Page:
The crisis of criminal leadership is becoming a global problem. Witness Brazil’s election results last week. Look at Hungary’s decision to kick the Central European University out of the country. The Philippines’ Duterte never fails to shock, and Bibi Netanyahu is saying outright that MBS’s complicity in Khashoggi’s murder is not a big deal and should not disqualify him from serving as a key figure in U.S. Middle East policy. Ethics, principles, and moral considerations have never been a key component of foreign policy and international relations, but the current global situation is particularly bleak.

Will the U.S. midterm elections change anything? It’s doubtful, sadly. One election cannot reverse the momentum of Trump’s dubious visions and policies at home or abroad. Early voting and mail-in balloting for this election has been particularly robust, but many people are not going to vote at all, calculating that their vote does not make a difference and that the system is too broken for any election to change anything. One of my friends made a wise comment the other day: “Voting on Tuesday is not about transformational change or the salvation of the country, but rather, simply harm reduction.”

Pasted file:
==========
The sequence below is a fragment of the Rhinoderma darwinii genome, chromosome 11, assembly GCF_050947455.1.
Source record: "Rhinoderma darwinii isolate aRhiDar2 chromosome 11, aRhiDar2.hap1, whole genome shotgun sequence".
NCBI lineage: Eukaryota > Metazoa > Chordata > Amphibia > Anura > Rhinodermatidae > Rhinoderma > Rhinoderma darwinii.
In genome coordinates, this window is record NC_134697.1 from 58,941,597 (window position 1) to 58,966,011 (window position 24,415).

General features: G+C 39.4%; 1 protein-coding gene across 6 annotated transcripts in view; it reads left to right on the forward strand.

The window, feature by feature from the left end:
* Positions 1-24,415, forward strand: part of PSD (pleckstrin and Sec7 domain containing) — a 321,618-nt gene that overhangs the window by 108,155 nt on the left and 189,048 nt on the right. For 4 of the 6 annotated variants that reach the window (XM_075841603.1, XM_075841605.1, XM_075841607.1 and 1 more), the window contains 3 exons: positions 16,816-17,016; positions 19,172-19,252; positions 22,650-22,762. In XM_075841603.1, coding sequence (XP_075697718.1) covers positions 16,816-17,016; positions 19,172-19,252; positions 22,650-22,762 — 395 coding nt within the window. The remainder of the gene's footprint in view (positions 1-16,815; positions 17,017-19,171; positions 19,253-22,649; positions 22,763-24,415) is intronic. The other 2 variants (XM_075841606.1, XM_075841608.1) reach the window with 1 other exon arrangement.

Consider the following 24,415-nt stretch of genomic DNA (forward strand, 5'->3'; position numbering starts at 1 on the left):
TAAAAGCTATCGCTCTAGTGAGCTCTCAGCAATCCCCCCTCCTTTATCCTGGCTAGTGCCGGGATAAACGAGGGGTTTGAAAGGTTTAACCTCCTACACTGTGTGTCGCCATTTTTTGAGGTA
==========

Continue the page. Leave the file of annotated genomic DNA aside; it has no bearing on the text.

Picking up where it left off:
Many things are seriously amiss in the world today, and even more frighteningly, in the background the climate change crisis and scientists’ predictions that we have only a dozen years to halt the worst repercussions of global warming adds to a sense of despair and urgency, as well as a sense of powerlessness. It will take radical changes and new movements across the world – not just in the U.S.– to reverse the dangerous trajectory the human race is now travelling. We need a new leadership, one fostered and nurtured from the ground up, everywhere. No one should look to the United States for deliverance or even answers. Russia is run by a murderous autocrat, China is imprisoning Muslims and contributing to global warming more than any other country. Europe is poised on the edge of populist and nativist political movements that could soon repeat the trends of the 1930s. Maybe it’s time for the peoples of the Middle East to offer some solutions and alternatives. Don’t look to Washington for any answers – at least not until we manage to elect a new leadership committed to truth, human dignity, and rational policies. That could be a long time from now. Reconsider the Arab Spring; it’s a better alternative than the American winter.